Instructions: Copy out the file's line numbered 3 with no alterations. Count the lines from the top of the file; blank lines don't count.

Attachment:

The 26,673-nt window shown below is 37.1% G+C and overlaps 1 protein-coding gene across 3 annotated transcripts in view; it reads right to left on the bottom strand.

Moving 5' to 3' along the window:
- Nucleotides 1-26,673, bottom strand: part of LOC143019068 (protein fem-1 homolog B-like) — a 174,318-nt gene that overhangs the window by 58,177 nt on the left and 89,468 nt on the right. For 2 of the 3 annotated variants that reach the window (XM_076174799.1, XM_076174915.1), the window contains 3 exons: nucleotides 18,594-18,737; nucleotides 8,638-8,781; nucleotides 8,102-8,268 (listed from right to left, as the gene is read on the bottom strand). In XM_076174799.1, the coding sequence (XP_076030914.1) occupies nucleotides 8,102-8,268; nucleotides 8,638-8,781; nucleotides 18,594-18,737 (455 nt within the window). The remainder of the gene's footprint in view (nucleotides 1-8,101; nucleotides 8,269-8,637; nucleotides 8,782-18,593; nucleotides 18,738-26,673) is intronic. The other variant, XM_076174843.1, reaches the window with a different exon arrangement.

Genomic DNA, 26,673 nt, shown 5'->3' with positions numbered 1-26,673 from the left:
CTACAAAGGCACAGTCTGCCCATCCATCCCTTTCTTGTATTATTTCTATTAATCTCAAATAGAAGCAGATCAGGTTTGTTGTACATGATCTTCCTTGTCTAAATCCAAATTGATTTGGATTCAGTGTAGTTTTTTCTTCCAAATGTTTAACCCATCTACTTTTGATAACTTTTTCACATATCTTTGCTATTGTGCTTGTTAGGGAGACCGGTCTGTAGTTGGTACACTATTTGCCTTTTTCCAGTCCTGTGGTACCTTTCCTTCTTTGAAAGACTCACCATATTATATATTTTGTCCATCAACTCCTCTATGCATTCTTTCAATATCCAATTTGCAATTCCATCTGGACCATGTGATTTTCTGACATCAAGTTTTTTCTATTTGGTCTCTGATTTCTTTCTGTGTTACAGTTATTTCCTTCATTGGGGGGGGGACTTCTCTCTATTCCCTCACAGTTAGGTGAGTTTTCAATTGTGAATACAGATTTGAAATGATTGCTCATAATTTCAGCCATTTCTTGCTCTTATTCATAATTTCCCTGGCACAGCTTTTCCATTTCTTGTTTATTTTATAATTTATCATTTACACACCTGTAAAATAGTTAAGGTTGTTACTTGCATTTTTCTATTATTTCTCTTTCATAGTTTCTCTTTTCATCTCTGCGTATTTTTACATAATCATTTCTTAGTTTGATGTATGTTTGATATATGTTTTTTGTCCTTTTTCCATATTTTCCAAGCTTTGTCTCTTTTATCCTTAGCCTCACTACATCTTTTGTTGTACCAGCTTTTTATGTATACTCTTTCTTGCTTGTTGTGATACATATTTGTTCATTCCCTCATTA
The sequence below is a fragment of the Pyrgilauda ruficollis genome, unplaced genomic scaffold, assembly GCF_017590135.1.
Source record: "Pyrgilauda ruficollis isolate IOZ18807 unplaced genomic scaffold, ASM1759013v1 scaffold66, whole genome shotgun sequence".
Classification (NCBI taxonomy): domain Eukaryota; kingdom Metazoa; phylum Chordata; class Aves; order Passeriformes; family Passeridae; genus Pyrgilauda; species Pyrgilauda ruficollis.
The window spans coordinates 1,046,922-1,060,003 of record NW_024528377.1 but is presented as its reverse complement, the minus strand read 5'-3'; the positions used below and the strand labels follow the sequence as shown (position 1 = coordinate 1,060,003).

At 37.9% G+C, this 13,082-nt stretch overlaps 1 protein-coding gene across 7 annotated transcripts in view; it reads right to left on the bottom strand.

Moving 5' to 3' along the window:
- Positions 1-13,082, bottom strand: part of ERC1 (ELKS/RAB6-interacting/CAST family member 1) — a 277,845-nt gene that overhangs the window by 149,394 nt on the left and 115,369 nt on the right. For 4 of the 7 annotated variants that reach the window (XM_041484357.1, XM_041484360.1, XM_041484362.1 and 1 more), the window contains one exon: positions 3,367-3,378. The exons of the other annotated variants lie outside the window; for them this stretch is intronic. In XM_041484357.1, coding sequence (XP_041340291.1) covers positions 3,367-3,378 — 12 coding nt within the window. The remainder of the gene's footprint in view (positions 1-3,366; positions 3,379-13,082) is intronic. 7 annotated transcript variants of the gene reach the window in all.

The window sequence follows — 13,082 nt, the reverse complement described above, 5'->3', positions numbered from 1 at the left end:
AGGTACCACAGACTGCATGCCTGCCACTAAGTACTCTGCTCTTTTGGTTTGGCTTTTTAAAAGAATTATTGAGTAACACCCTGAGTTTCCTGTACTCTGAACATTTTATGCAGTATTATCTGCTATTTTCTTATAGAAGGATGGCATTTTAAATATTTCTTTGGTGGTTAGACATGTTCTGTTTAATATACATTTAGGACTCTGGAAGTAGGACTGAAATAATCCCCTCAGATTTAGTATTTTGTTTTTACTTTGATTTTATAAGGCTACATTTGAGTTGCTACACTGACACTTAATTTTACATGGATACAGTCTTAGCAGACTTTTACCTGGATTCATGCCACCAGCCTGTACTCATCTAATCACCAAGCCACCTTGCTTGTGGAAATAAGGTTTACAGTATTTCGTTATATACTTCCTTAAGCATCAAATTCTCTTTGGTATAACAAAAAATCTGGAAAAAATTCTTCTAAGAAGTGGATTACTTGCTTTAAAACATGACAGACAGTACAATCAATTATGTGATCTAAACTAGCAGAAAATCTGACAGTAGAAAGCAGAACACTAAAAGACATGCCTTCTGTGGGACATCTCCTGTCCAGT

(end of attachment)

- Nucleotides 1-26,673, bottom strand: part of LOC143019068 (protein fem-1 homolog B-like) — a 174,318-nt gene that overhangs the window by 58,177 nt on the left and 89,468 nt on the right. For 2 of the 3 annotated variants that reach the window (XM_076174799.1, XM_076174915.1), the window contains 3 exons: nucleotides 18,594-18,737; nucleotides 8,638-8,781; nucleotides 8,102-8,268 (listed from right to left, as the gene is read on the bottom strand). In XM_076174799.1, the coding sequence (XP_076030914.1) occupies nucleotides 8,102-8,268; nucleotides 8,638-8,781; nucleotides 18,594-18,737 (455 nt within the window). The remainder of the gene's footprint in view (nucleotides 1-8,101; nucleotides 8,269-8,637; nucleotides 8,782-18,593; nucleotides 18,738-26,673) is intronic. The other variant, XM_076174843.1, reaches the window with a different exon arrangement.